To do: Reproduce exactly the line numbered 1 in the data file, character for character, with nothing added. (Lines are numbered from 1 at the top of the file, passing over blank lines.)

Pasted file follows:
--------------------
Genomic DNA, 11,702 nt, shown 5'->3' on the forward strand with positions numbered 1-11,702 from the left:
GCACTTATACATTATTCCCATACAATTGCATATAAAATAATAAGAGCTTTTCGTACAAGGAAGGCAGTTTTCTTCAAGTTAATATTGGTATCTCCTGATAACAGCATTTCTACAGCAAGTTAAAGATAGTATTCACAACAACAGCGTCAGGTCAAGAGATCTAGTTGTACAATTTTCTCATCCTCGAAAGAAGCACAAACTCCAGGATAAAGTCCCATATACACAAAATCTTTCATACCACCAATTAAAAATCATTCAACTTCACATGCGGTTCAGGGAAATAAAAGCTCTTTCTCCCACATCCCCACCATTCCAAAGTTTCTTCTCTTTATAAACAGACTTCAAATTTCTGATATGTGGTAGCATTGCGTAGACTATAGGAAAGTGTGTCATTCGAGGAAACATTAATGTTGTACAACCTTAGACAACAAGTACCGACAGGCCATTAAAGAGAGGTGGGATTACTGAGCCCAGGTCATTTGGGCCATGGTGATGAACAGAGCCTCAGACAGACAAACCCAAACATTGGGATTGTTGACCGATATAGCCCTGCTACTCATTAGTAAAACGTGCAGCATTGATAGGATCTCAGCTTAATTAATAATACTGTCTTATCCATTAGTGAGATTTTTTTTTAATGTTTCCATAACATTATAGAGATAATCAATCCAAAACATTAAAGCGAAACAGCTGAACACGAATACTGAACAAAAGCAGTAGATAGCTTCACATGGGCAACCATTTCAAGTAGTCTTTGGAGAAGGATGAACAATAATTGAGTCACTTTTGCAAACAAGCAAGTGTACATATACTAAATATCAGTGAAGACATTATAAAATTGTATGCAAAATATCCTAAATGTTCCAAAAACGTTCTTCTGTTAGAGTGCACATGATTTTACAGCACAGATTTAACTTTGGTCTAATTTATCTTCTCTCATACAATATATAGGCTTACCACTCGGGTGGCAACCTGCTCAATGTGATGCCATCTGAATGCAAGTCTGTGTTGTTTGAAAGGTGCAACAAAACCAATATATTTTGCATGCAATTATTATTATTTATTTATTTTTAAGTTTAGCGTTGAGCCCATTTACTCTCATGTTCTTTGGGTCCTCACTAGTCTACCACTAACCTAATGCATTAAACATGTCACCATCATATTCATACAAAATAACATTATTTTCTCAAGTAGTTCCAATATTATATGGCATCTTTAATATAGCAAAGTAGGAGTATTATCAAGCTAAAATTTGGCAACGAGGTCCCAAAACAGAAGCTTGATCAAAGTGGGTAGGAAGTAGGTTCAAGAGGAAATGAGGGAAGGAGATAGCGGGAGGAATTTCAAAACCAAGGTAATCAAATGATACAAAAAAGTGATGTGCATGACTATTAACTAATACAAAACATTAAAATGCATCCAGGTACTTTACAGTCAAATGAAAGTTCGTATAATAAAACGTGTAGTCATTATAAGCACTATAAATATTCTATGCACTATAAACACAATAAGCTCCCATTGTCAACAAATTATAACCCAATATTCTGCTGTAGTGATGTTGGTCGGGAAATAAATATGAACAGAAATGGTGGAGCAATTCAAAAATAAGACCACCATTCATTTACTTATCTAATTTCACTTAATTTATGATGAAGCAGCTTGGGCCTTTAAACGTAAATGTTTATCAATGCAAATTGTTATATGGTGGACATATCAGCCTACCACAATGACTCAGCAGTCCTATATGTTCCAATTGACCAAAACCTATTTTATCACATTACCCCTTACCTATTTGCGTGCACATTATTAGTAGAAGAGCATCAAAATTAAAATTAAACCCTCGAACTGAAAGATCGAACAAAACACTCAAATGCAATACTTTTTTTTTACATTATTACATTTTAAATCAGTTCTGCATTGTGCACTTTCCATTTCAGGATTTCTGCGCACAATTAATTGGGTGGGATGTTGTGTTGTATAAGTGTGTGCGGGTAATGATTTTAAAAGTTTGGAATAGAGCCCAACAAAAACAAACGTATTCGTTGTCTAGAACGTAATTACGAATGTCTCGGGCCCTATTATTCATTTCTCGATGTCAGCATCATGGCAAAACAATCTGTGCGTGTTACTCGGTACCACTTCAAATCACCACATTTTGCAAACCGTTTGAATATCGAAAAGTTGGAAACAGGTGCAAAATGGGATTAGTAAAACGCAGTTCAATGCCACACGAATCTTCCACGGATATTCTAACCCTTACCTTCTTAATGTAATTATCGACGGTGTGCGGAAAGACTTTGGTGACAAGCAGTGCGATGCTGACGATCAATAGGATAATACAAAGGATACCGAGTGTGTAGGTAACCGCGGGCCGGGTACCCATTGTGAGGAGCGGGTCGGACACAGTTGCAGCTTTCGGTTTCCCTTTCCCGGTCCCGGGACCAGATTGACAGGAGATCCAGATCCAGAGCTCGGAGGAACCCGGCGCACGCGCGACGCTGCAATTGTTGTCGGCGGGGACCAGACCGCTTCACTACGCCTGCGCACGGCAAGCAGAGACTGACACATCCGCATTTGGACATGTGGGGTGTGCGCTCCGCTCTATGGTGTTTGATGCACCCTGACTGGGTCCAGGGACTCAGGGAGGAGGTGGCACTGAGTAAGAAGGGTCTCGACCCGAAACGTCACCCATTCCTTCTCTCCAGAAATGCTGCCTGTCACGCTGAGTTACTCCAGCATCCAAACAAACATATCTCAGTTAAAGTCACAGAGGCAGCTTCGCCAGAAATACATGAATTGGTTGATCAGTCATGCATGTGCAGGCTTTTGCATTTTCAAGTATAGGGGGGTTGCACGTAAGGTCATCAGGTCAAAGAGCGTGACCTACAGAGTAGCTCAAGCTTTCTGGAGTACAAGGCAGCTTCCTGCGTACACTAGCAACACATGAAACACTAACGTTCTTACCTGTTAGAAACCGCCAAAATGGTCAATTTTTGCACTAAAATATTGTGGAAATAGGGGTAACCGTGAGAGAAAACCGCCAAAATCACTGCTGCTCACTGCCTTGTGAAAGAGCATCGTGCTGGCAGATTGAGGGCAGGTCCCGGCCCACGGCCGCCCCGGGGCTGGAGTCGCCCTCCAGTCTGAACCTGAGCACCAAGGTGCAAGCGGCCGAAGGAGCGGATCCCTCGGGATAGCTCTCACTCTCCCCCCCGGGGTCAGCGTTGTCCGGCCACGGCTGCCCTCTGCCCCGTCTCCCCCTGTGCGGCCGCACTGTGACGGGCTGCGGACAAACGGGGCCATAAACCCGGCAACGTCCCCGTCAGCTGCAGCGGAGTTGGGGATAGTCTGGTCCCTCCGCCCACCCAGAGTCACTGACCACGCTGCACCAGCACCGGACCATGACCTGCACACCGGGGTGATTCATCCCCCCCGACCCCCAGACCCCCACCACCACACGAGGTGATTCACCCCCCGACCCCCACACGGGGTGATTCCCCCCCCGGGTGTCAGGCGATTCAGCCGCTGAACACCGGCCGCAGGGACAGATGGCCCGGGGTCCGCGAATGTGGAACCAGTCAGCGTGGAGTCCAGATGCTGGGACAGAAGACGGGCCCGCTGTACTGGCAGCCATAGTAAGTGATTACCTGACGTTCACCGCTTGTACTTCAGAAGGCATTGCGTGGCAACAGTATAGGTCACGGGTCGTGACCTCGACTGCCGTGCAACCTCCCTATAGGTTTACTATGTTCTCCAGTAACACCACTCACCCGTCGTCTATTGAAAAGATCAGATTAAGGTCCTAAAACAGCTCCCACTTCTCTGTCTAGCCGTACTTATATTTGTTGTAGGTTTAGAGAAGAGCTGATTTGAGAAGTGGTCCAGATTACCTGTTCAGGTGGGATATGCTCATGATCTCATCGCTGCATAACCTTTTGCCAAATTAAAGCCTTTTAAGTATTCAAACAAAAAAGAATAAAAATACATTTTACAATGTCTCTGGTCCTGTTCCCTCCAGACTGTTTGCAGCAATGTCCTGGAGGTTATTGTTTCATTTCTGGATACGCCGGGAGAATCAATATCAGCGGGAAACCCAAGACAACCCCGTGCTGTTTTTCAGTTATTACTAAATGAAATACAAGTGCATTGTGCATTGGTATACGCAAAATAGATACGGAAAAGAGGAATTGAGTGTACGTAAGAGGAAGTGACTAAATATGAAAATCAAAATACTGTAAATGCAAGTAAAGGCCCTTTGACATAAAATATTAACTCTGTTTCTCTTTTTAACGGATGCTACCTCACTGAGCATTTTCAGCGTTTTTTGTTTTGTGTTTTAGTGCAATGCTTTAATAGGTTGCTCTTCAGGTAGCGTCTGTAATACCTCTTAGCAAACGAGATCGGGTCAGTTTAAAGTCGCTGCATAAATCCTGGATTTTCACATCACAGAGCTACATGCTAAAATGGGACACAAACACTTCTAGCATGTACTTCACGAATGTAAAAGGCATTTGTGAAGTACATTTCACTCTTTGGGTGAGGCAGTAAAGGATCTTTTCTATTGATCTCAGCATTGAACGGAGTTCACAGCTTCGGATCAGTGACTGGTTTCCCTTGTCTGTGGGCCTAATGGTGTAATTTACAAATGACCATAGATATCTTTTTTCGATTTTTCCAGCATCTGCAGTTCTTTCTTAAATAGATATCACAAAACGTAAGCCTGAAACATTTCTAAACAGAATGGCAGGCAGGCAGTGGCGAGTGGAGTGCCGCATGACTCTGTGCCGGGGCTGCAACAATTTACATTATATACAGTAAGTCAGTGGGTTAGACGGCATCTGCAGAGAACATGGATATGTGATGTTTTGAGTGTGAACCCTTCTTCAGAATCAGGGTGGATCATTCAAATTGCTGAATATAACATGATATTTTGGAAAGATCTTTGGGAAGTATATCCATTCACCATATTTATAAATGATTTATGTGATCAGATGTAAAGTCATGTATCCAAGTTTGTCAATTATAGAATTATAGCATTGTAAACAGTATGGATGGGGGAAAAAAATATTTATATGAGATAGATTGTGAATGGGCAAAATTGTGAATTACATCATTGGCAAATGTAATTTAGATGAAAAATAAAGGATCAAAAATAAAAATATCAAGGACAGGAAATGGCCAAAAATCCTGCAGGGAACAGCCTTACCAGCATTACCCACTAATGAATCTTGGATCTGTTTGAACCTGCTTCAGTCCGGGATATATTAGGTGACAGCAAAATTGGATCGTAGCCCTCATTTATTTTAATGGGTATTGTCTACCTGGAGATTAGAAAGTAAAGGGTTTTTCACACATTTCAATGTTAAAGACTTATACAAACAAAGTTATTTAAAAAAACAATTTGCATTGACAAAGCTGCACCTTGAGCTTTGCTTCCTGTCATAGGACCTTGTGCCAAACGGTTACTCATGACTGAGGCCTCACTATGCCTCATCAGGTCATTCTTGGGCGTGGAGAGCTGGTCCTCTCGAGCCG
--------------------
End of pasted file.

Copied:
Genomic DNA, 11,702 nt, shown 5'->3' on the forward strand with positions numbered 1-11,702 from the left: